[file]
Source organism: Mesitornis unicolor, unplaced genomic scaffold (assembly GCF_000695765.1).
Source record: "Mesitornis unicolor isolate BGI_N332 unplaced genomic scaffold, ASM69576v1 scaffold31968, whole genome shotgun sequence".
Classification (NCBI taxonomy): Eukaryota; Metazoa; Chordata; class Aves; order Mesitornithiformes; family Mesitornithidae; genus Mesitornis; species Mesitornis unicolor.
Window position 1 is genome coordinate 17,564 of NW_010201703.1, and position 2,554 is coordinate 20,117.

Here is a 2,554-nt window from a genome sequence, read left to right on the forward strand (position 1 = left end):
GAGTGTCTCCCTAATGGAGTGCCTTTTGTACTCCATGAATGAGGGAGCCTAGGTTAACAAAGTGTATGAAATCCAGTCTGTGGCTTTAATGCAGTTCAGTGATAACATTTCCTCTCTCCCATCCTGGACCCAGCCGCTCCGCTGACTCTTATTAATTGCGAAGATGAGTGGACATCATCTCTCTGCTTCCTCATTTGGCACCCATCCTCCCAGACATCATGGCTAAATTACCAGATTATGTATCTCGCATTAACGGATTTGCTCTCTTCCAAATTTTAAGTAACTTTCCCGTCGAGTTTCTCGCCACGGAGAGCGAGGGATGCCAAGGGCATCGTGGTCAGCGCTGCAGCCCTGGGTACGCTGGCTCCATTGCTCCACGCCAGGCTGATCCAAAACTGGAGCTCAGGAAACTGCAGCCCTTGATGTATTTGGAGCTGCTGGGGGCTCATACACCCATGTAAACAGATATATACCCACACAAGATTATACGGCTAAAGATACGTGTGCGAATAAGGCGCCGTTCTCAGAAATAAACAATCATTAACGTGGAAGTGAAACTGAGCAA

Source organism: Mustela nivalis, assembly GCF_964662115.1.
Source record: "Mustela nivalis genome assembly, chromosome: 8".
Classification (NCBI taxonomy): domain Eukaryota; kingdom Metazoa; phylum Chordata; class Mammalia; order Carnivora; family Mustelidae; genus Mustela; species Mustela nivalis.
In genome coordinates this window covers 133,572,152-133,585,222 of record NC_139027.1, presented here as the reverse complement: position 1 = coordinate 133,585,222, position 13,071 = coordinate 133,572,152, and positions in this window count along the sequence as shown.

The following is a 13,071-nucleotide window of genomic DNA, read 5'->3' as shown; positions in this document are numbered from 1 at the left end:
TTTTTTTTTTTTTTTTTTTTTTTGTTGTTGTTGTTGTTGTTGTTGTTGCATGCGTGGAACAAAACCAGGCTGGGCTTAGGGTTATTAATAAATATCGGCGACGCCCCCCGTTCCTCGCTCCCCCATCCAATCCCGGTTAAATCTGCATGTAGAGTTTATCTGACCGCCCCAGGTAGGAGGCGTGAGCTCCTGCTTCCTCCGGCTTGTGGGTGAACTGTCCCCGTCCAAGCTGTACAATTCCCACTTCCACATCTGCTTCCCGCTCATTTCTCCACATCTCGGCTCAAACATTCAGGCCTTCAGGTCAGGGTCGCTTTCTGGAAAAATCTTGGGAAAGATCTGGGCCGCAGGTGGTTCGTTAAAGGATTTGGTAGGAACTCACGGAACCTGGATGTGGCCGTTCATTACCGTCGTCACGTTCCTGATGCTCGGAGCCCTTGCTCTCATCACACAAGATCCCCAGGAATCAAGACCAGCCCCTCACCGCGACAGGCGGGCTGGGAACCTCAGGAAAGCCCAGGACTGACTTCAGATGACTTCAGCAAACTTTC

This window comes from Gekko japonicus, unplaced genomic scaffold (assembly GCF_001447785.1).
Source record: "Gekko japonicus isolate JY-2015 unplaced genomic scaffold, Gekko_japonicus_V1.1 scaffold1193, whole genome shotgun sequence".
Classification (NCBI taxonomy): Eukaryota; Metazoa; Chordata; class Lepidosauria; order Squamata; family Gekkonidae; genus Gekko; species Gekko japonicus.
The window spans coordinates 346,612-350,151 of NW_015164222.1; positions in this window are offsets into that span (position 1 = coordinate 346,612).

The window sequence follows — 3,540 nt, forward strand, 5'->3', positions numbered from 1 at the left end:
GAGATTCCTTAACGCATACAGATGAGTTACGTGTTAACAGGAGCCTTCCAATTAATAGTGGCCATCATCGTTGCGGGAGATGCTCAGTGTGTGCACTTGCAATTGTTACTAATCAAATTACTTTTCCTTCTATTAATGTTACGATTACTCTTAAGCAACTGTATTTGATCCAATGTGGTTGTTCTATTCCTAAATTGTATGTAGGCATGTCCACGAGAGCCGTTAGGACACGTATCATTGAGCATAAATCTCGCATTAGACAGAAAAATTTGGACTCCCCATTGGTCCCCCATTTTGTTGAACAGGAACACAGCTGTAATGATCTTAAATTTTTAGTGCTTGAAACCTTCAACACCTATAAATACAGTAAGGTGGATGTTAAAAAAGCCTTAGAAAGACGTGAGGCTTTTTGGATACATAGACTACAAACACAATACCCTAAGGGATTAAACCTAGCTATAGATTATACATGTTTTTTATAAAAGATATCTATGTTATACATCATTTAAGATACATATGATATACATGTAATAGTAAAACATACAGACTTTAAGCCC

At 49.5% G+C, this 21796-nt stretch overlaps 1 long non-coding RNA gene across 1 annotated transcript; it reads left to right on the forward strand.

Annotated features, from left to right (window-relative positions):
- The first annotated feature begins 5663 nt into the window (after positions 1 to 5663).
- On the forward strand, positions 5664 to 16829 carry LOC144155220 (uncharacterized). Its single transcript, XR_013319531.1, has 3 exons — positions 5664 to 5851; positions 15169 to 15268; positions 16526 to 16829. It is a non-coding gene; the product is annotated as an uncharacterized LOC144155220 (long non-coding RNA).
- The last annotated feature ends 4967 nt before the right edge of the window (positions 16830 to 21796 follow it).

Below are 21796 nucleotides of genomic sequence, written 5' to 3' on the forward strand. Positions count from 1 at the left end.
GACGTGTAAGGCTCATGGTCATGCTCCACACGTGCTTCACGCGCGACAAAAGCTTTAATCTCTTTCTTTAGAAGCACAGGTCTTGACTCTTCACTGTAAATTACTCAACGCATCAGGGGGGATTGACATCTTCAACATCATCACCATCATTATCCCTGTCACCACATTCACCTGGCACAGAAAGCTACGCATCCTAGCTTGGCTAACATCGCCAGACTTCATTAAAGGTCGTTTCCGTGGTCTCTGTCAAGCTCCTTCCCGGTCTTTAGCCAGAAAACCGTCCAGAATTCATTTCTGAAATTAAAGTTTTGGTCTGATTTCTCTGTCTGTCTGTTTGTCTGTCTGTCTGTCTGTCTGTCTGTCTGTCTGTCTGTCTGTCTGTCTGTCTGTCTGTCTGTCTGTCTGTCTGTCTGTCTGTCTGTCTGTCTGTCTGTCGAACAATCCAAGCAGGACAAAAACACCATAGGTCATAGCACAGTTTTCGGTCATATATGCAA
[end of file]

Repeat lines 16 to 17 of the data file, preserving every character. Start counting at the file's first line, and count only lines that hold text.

The window spans coordinates 346,612-350,151 of NW_015164222.1; positions in this window are offsets into that span (position 1 = coordinate 346,612).

The window sequence follows — 3,540 nt, forward strand, 5'->3', positions numbered from 1 at the left end: